6. The method of claim 5, wherein the minimum amount of time specified for the current sensors to accurately sense the current flowing through the legs is a switch delay of the current sensors.

7. The method of claim 5, wherein the minimum amount of time specified for the current sensors to accurately sense the current flowing through the legs is a sampling time of the current sensors.

8. The method of claim 5, wherein the minimum amount of time specified for the current sensors to accurately sense the current flowing through the legs is a noise filtering requirement of the current sensors.

9. The method of claim 5, wherein the minimum amount of time specified for the current sensors to accurately sense the current flowing through the legs is a data acquisition delay of the current sensors.

10. A power conversion device for converting AC-to-DC or DC-to-AC using a modulation technique that defines a plurality of switching voltage vectors and zero voltage vectors, each switching voltage vector defining a state in which an output voltage of the power conversion device has non-zero magnitude and phase and the zero voltage vectors defining a state in which the output voltage has zero magnitude and phase, the power conversion device comprising:

- one or more legs each connected between a positive voltage rail and a negative voltage rail or ground;

- a current sensor connected in series with each leg of the one or more legs; and

- a controller operable to: define a target voltage vector located in a sector defined by a first switching voltage vector and a second switching voltage vector; apply the first switching voltage vector to each leg for a first subperiod of a fixed switching period, apply the second switching voltage vector to each leg for a second subperiod of the switching period and apply an allocation of the zero voltage vectors to each leg for a third subperiod of the switching period such that the power conversion device outputs approximately the voltage defined by the target voltage vector during the switching period; and determine, based on a minimum amount of time specified for the current sensors to accurately sense current, the allocation of the zero voltage vectors for the third subperiod such that the zero voltage vector which causes current to flow through the current sensors is applied for a different length of the third subperiod than the zero voltage vector which does not cause current to flow through the current sensors, wherein, during heavy load conditions, the controller is operable to allocate the zero voltage vectors for the third subperiod such that the zero voltage vector which causes current to flow through the current sensors is applied for the entire third subperiod and the zero voltage vector which does not cause current to flow through the current sensors is not applied during the third subperiod.

11. The power conversion device of claim 10, wherein each leg of the power conversion device comprises a first transistor coupled between a positive voltage rail and a common switching node and a second transistor coupled between the common switching node and a negative voltage rail or ground, wherein each current sensor is connected in series between the respective second transistor and the negative voltage rail or ground, wherein a first zero voltage vector of the zero voltage vectors causes each second transistor to switch on and each first transistor to switch off, wherein a second zero voltage vector of the zero voltage vectors causes each first transistor to switch on and each second transistor to switch off, and wherein the controller is operable to allocate the zero voltage vectors such that the second transistors conduct for less time than the first transistors during the third subperiod of the switching period.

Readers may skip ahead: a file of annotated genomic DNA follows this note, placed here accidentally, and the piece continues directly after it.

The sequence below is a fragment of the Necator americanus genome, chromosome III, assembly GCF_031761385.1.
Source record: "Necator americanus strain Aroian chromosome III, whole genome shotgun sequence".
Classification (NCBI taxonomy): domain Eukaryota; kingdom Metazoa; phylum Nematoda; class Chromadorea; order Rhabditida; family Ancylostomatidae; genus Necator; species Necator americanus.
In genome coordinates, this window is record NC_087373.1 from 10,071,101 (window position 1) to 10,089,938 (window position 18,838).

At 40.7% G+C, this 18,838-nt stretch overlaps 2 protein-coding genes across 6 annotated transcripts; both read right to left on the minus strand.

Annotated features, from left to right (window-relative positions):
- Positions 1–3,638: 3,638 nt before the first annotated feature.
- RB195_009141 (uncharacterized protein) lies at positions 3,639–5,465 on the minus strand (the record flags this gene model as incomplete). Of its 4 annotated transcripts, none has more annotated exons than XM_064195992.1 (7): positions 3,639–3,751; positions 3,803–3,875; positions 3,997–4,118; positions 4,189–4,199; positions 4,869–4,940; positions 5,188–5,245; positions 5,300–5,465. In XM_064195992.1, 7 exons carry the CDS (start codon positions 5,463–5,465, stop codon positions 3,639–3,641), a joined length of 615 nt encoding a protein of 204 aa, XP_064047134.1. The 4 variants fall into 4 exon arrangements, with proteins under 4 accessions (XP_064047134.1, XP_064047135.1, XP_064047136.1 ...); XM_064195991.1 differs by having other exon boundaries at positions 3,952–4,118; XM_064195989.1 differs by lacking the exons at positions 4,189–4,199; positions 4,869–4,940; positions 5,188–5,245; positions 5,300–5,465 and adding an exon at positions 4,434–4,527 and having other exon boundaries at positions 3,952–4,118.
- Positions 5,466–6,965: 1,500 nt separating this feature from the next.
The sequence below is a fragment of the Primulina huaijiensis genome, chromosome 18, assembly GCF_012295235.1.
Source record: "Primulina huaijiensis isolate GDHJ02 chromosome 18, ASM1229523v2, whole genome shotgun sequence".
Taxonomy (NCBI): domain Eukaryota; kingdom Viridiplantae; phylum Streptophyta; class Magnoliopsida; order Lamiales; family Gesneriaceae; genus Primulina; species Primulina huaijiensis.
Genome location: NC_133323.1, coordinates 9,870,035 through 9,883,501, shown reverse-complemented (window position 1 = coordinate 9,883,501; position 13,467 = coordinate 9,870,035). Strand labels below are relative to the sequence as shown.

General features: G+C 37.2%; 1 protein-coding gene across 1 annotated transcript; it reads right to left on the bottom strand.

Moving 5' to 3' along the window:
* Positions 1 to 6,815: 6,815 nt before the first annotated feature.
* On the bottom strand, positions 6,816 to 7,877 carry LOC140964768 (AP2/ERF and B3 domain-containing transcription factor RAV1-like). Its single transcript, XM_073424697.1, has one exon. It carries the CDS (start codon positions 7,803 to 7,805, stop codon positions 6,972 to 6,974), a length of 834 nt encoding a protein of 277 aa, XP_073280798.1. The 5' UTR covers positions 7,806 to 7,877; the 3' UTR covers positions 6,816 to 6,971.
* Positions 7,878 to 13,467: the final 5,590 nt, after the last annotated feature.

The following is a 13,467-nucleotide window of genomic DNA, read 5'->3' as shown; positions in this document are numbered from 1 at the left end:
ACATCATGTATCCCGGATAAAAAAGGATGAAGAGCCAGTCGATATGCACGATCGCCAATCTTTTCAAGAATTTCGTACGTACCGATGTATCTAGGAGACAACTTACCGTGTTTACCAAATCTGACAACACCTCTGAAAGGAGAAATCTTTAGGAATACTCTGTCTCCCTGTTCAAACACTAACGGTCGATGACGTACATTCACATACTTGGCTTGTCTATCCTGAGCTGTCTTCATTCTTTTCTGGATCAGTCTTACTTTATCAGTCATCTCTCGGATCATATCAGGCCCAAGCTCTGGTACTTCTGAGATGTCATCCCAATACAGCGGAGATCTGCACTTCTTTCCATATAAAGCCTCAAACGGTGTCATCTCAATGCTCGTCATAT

12. The power conversion device of claim 10, wherein each leg of the power conversion device comprises a first transistor coupled between a positive voltage rail and a common switching node and a second transistor coupled between the common switching node and a negative voltage rail or ground, wherein each current sensor is connected in series between the respective first transistor and the positive voltage rail, wherein a first zero voltage vector of the zero voltage vectors causes each first transistor to switch on and each second transistor to switch off, wherein a second zero voltage vector of the zero voltage vectors causes each second transistor to switch on and each first transistor to switch off, and wherein the controller is operable to allocate the zero voltage vectors such that the first transistors conduct for less time than the second transistors during the third subperiod of the switching period.

13. The power conversion device of claim 10, wherein the controller is operable to allocate the zero voltage vectors for the third subperiod such that the zero voltage vector which causes current to flow through the current sensors is applied for a shorter length of the third subperiod than the zero voltage vector which does not cause current to flow through the current sensors.

14. The power conversion device of claim 10, wherein the controller is operable to allocate the zero voltage vectors for the third subperiod such that the zero voltage vector which causes current to flow through the current sensors is applied for only the minimum amount of time specified for the current sensors to accurately sense the current flowing through the legs and the zero voltage vector which does not cause current to flow through the current sensors is applied for the remainder of the third subperiod.

15. The power conversion device of claim 14, wherein the minimum amount of time specified for the current sensors to accurately sense the current flowing through the legs is a switch delay of the current sensors.

16. The power conversion device of claim 14, wherein the minimum amount of time specified for the current sensors to accurately sense the current flowing through the legs is a sampling time of the current sensors.

17. The power conversion device of claim 14, wherein the minimum amount of time specified for the current sensors to accurately sense the current flowing through the legs is a noise filtering requirement of the current sensors.

18. The power conversion device of claim 14, wherein the minimum amount of time specified for the current sensors to accurately sense the current flowing through the legs is a data acquisition delay of the current sensors.

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**Patent History**

**Patent number**: 10425017

**Type:**Grant

**Filed**: Oct 25, 2016

**Date of Patent**: Sep 24, 2019

**Patent Publication Number**: 20180115254

**Assignee**: Infineon Technologies AG (Neubiberg)

**Inventor**: Weizhe Qian (Beijing)

**Primary Examiner**: Gary L Laxton

**Assistant Examiner**: Ivan Laboy

**Application Number**: 15/333,678

**Classifications**

**Current U.S. Class**:

**Including Inverter (318/801)**

**International Classification**: H02M 7/537 (20060101); H02M 1/08 (20060101); H02M 7/5387 (20070101); H02P 27/08 (20060101); H02M 1/00 (20060101);